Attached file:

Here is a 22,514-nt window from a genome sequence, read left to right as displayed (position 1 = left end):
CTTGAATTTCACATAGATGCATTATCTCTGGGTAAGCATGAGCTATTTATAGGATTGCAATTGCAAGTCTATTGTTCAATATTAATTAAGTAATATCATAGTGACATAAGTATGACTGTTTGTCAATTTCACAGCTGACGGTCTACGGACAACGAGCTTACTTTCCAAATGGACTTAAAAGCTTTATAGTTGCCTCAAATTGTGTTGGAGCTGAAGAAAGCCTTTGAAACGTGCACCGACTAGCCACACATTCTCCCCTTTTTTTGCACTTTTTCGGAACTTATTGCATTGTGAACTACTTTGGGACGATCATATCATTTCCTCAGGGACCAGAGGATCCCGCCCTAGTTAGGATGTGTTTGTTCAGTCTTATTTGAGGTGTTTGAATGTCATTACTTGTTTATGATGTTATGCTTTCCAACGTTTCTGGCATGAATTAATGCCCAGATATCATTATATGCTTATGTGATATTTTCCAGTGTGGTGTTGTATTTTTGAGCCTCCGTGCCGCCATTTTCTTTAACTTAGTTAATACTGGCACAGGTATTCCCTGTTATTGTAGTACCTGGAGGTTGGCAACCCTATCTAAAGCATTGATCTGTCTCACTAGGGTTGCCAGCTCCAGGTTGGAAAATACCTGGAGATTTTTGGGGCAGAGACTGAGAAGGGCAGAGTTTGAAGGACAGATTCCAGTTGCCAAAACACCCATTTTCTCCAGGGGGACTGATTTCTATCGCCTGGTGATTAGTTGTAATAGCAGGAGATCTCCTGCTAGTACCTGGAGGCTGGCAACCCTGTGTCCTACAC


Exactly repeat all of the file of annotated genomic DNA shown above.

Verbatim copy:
Here is a 22,514-nt window from a genome sequence, read left to right as displayed (position 1 = left end):
CTTGAATTTCACATAGATGCATTATCTCTGGGTAAGCATGAGCTATTTATAGGATTGCAATTGCAAGTCTATTGTTCAATATTAATTAAGTAATATCATAGTGACATAAGTATGACTGTTTGTCAATTTCACAGCTGACGGTCTACGGACAACGAGCTTACTTTCCAAATGGACTTAAAAGCTTTATAGTTGCCTCAAATTGTGTTGGAGCTGAAGAAAGCCTTTGAAACGTGCACCGACTAGCCACACATTCTCCCCTTTTTTTGCACTTTTTCGGAACTTATTGCATTGTGAACTACTTTGGGACGATCATATCATTTCCTCAGGGACCAGAGGATCCCGCCCTAGTTAGGATGTGTTTGTTCAGTCTTATTTGAGGTGTTTGAATGTCATTACTTGTTTATGATGTTATGCTTTCCAACGTTTCTGGCATGAATTAATGCCCAGATATCATTATATGCTTATGTGATATTTTCCAGTGTGGTGTTGTATTTTTGAGCCTCCGTGCCGCCATTTTCTTTAACTTAGTTAATACTGGCACAGGTATTCCCTGTTATTGTAGTACCTGGAGGTTGGCAACCCTATCTAAAGCATTGATCTGTCTCACTAGGGTTGCCAGCTCCAGGTTGGAAAATACCTGGAGATTTTTGGGGCAGAGACTGAGAAGGGCAGAGTTTGAAGGACAGATTCCAGTTGCCAAAACACCCATTTTCTCCAGGGGGACTGATTTCTATCGCCTGGTGATTAGTTGTAATAGCAGGAGATCTCCTGCTAGTACCTGGAGGCTGGCAACCCTGTGTCCTACAC